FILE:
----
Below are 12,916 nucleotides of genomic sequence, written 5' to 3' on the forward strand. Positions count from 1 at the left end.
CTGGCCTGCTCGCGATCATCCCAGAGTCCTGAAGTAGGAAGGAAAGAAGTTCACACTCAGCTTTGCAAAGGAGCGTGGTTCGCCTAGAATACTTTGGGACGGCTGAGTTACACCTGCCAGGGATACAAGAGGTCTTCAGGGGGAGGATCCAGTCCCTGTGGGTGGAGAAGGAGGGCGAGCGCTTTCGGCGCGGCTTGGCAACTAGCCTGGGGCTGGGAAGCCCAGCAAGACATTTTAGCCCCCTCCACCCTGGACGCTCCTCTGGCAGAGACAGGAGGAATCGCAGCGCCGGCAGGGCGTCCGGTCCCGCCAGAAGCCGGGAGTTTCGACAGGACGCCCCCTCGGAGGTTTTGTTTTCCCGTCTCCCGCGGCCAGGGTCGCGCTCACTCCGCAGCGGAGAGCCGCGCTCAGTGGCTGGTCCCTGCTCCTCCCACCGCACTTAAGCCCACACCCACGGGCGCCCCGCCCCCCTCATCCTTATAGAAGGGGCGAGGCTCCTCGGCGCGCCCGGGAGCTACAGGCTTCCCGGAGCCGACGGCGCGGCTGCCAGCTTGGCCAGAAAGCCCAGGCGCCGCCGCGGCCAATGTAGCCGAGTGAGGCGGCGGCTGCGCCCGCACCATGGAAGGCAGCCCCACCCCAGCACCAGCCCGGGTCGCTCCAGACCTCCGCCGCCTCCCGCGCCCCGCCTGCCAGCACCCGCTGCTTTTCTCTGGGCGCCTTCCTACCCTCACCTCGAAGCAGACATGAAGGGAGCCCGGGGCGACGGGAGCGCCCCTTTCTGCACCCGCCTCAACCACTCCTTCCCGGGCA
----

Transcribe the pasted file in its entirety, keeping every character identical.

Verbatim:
Below are 12,916 nucleotides of genomic sequence, written 5' to 3' on the forward strand. Positions count from 1 at the left end.
CTGGCCTGCTCGCGATCATCCCAGAGTCCTGAAGTAGGAAGGAAAGAAGTTCACACTCAGCTTTGCAAAGGAGCGTGGTTCGCCTAGAATACTTTGGGACGGCTGAGTTACACCTGCCAGGGATACAAGAGGTCTTCAGGGGGAGGATCCAGTCCCTGTGGGTGGAGAAGGAGGGCGAGCGCTTTCGGCGCGGCTTGGCAACTAGCCTGGGGCTGGGAAGCCCAGCAAGACATTTTAGCCCCCTCCACCCTGGACGCTCCTCTGGCAGAGACAGGAGGAATCGCAGCGCCGGCAGGGCGTCCGGTCCCGCCAGAAGCCGGGAGTTTCGACAGGACGCCCCCTCGGAGGTTTTGTTTTCCCGTCTCCCGCGGCCAGGGTCGCGCTCACTCCGCAGCGGAGAGCCGCGCTCAGTGGCTGGTCCCTGCTCCTCCCACCGCACTTAAGCCCACACCCACGGGCGCCCCGCCCCCCTCATCCTTATAGAAGGGGCGAGGCTCCTCGGCGCGCCCGGGAGCTACAGGCTTCCCGGAGCCGACGGCGCGGCTGCCAGCTTGGCCAGAAAGCCCAGGCGCCGCCGCGGCCAATGTAGCCGAGTGAGGCGGCGGCTGCGCCCGCACCATGGAAGGCAGCCCCACCCCAGCACCAGCCCGGGTCGCTCCAGACCTCCGCCGCCTCCCGCGCCCCGCCTGCCAGCACCCGCTGCTTTTCTCTGGGCGCCTTCCTACCCTCACCTCGAAGCAGACATGAAGGGAGCCCGGGGCGACGGGAGCGCCCCTTTCTGCACCCGCCTCAACCACTCCTTCCCGGGCA